The V&A is a treasure trove of Arts & Crafts furniture . Lancashire residents visiting London on Saturday 10th March will be able to explore one fascinating area in detail – that of the famous Glasgow school.
Charles Rennie Mackintosh’s high-backed Victorian dining chairs are well known in Cumbria and Lancashire. However, this is only one of many subjects the V&A will explore in the half-day course, “Introducing the Glasgow School.” During the afternoon, visitors will learn about the Scottish Movement, which flourished at the end of the 19th century and was centred around the Glasgow School of Art (GSA). In particular, they will learn about the “Glasgow Four”: Charles Rennie Mackintosh , Herbert MacNair, and Francis and Margaret Macdonald.
Also known as the “Spook School” due to the ghostly, mystic images used in some of their work, they blended Celtic Revival, Japonisme and Arts and Crafts elements, to create a distinctive and influential style which still has an impact on furniture designers today.
The Spook School owes its origins to Francis Newberry, a keen follower of William Morris and the English Arts & Crafts movement, who was instrumental in bringing new disciplines like stained glass, metalwork and woodcarving to the GSA. He encouraged the Glasgow Four to develop their unique avante garde style, which was heavily influenced by Celtic and gothic imagery, such as the motifs and lettering on 17th century tombstones.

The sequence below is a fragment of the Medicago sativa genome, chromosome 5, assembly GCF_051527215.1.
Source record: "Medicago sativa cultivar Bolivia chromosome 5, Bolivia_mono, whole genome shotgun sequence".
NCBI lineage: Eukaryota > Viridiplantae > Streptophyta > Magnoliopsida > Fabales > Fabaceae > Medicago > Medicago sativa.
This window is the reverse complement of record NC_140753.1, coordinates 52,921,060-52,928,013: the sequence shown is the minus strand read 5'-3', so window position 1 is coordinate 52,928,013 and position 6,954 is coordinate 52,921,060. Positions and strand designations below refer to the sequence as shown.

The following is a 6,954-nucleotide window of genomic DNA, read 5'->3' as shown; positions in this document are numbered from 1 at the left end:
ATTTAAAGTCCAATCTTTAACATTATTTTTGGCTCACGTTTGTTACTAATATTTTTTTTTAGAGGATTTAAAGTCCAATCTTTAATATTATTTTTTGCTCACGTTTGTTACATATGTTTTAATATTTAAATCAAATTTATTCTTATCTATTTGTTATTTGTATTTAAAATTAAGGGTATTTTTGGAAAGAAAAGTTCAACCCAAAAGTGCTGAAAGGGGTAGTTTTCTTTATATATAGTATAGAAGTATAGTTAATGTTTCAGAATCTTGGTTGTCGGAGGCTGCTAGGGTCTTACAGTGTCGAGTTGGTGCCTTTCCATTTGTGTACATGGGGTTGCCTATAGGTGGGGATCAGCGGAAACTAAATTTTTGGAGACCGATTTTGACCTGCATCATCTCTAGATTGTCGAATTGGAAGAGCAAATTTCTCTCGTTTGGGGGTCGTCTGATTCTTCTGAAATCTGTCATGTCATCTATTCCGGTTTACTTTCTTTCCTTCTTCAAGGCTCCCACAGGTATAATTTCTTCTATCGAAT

When searching for Arts & Crafts furniture in Cumbria, ask your antique dealer about the “Glasgow Rose” motif, which was widely used by the Glasgow School. It was also adopted by English firms such as Shapland and Petter, who used it to good effect in their antique marquetry furniture .
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